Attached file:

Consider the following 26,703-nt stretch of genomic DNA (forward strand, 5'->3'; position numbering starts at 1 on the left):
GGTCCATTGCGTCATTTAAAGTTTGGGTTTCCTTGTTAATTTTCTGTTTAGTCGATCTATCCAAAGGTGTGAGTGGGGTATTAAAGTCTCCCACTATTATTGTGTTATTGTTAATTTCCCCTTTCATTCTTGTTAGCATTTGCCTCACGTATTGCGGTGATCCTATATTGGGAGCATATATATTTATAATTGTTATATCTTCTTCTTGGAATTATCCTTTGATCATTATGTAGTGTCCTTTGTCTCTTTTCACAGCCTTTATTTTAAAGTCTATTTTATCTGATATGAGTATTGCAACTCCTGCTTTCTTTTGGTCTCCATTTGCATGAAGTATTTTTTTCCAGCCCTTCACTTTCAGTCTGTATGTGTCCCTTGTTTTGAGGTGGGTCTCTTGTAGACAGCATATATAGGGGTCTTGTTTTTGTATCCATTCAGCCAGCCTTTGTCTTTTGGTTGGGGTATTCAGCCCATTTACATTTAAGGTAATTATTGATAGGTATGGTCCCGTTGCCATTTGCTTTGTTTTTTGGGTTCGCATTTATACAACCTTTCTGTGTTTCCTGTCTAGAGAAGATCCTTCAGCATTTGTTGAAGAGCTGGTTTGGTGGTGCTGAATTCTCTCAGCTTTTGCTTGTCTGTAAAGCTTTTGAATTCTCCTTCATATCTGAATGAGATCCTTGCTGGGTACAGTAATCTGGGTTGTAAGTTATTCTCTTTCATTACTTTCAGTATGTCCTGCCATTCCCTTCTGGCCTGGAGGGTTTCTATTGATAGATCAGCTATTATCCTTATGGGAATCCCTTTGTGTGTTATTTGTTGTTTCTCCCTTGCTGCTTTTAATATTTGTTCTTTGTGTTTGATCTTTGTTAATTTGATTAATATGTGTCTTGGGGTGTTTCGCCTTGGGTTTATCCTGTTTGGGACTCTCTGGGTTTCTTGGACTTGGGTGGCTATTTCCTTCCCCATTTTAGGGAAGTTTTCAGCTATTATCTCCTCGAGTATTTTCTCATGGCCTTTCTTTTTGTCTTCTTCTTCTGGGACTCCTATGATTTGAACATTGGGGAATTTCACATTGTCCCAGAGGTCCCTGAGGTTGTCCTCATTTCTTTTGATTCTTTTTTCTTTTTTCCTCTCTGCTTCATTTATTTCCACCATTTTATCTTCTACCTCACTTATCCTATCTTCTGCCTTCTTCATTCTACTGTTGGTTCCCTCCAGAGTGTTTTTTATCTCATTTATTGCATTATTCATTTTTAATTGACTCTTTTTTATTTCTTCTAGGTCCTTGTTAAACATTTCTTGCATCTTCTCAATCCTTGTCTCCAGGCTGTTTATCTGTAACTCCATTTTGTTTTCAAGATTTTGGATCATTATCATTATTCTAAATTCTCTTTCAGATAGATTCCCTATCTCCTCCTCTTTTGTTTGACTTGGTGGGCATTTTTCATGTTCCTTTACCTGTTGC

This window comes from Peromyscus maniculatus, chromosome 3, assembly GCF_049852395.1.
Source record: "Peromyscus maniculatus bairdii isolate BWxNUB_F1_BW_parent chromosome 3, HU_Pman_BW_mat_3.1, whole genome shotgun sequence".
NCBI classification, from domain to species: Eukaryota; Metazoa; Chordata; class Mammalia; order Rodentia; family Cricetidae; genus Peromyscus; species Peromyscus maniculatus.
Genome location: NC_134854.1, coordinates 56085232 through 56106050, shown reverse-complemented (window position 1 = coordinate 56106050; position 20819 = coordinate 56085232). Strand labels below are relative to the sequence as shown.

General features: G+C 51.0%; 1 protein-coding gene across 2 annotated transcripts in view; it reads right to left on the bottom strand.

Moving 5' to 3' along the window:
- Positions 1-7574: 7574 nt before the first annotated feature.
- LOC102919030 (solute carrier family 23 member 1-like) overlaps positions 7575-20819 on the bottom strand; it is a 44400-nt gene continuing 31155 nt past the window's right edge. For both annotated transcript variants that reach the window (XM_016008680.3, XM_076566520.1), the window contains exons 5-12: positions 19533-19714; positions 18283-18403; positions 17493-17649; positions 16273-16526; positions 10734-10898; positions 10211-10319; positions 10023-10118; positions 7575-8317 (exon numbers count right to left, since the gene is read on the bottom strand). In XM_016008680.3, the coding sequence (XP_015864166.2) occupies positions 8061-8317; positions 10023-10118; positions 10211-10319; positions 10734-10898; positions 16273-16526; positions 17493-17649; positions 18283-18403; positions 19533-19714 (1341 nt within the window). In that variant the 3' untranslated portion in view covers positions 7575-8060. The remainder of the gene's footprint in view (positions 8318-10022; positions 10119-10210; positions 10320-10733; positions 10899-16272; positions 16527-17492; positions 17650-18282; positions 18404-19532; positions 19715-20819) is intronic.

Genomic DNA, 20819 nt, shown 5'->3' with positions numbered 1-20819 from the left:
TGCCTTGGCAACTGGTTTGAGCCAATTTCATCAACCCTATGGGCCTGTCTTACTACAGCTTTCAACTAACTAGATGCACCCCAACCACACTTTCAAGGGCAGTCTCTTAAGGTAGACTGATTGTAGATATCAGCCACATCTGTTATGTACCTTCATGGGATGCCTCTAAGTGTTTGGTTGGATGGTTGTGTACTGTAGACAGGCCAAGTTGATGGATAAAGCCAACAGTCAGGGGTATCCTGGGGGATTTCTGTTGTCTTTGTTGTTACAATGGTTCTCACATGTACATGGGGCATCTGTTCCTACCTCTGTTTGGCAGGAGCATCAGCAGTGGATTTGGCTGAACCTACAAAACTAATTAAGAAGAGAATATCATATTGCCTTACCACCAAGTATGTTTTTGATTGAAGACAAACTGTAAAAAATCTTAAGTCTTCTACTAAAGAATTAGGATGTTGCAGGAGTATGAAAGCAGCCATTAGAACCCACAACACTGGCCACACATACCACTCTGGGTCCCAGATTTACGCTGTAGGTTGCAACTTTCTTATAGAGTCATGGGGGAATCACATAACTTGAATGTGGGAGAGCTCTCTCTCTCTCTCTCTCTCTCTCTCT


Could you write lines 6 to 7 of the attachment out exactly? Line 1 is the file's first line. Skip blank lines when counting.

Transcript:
Genome location: NC_134854.1, coordinates 56085232 through 56106050, shown reverse-complemented (window position 1 = coordinate 56106050; position 20819 = coordinate 56085232). Strand labels below are relative to the sequence as shown.

General features: G+C 51.0%; 1 protein-coding gene across 2 annotated transcripts in view; it reads right to left on the bottom strand.